This doesn’t mean that some commissioned pieces can’t be extremely interesting. The artist’s voice became more animated in talking about his work in Denver. For him, in the end, “It’s a rebel yell, a cry to freedom” – particularly for its use of cannabis. He also likes the church’s positive message, which is, according to the church, “To offer a home to adults everywhere who are looking to create the best version of themselves” through cannabis. Its members refer to themselves as “elevationists,” and their congregation doesn’t impose any unquestionable doctrine or divine law. “This is super interesting,”San Miguel said. “It’s nothing like what one would expect from a cannabis club. I hope to see more places like this in the future.”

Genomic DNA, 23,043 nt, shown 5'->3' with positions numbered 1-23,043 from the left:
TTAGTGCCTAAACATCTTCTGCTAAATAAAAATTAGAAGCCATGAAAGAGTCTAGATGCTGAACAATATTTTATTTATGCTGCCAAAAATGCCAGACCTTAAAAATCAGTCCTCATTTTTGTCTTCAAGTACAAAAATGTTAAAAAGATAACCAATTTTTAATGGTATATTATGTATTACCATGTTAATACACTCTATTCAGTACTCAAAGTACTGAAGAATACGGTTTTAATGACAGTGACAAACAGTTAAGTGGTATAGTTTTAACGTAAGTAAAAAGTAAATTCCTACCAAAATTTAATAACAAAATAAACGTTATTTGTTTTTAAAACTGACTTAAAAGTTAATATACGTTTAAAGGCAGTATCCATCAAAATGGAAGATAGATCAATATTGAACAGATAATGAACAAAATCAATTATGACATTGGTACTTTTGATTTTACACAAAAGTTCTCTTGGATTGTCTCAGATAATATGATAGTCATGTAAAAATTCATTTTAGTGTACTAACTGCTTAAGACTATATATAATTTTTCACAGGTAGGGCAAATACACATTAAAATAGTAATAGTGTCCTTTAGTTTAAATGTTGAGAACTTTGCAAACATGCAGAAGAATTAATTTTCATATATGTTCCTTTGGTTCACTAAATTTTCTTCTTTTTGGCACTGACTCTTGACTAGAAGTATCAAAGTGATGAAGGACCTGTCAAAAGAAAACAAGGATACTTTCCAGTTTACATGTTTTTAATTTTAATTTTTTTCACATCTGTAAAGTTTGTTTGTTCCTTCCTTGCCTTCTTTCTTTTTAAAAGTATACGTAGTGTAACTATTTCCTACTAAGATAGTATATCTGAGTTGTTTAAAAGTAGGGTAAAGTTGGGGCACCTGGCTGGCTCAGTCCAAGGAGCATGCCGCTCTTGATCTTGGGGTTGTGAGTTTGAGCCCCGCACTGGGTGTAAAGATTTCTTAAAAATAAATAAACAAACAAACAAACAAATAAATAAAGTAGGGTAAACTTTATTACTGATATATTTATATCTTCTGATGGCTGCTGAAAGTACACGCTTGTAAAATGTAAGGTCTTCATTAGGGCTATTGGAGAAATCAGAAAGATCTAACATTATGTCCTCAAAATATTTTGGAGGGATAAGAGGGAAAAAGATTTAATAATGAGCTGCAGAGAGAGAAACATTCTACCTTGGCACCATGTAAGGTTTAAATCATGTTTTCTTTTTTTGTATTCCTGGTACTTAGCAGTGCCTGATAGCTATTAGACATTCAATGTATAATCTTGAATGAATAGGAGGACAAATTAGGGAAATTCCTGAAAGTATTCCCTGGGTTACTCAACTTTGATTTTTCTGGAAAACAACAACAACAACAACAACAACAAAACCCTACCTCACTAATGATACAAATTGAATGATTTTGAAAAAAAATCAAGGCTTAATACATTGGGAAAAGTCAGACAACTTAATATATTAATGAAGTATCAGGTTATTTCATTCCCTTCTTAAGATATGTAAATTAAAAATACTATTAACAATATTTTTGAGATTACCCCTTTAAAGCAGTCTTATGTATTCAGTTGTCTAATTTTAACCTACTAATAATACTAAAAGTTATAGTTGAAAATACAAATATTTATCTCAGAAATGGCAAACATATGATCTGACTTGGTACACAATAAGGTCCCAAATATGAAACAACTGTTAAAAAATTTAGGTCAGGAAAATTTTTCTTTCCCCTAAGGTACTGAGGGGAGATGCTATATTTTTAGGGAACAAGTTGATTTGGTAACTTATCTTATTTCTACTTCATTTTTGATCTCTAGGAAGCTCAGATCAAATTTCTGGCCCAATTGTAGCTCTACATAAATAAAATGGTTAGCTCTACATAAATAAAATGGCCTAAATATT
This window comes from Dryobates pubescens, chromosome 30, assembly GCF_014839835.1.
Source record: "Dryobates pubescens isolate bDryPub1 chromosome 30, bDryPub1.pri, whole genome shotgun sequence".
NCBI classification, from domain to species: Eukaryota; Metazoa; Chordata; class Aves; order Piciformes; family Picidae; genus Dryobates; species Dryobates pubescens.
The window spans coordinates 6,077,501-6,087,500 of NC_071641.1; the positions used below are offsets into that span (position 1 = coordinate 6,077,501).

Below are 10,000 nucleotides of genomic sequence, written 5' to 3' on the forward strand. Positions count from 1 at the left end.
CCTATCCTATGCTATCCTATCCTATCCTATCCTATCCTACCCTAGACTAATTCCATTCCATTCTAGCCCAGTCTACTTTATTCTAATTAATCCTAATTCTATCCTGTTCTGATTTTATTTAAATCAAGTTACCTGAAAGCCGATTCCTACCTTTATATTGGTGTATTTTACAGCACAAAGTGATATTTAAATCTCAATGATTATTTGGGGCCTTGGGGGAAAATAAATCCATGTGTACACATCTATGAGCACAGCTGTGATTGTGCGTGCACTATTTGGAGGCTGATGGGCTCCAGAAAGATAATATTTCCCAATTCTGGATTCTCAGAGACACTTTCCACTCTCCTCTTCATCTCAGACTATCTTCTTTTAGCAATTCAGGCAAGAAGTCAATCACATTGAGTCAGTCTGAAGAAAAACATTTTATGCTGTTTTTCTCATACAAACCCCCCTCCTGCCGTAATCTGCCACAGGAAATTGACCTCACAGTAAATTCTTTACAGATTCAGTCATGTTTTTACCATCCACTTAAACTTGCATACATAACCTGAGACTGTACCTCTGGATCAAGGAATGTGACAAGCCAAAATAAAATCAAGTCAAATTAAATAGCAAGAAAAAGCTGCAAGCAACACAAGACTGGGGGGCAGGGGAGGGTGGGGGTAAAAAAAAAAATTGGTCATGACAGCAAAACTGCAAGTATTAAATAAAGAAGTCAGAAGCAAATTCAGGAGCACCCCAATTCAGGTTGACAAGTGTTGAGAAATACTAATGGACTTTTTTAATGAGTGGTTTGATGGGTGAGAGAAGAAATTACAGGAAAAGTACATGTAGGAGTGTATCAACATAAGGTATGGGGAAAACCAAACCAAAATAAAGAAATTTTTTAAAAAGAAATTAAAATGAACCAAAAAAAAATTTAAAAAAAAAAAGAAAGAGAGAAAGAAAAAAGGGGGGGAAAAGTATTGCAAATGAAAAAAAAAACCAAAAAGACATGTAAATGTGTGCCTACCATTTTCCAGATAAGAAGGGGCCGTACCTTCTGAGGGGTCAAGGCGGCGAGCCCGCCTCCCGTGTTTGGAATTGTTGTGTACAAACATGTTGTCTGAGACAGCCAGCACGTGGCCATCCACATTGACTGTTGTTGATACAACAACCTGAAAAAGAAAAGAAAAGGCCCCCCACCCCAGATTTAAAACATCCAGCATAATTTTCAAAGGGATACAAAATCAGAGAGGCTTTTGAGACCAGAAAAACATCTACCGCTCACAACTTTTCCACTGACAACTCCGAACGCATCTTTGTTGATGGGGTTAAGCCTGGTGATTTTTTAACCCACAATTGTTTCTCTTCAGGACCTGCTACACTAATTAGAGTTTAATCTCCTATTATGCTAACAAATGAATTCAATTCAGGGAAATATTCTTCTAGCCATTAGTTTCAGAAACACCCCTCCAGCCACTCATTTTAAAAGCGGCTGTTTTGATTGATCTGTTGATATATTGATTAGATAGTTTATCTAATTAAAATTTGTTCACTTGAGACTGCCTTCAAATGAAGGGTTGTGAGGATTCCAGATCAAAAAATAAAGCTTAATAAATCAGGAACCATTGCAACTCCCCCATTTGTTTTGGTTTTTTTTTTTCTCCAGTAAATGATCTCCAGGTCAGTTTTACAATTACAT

San Miguel himself doesn’t smoke cannabis, but he shares in the elevationists’ belief that the plant can be a positive influence, citing its illegal status as somewhat arbitrary. As far as the “church” part goes, San Miguel laughs. Since he painted the Kaos Temple church interior, this has been a major topic of conversation for him. His opinion is none too explicit, but nonetheless firm: it’s all, “Positive architecture,” he explained. “And in the end it’s the transformation of a space that once had no life – and now it does.” For him, the driving force remains art. “It’s like art is the universal religion,” he explained, “And I am a disciple of art.”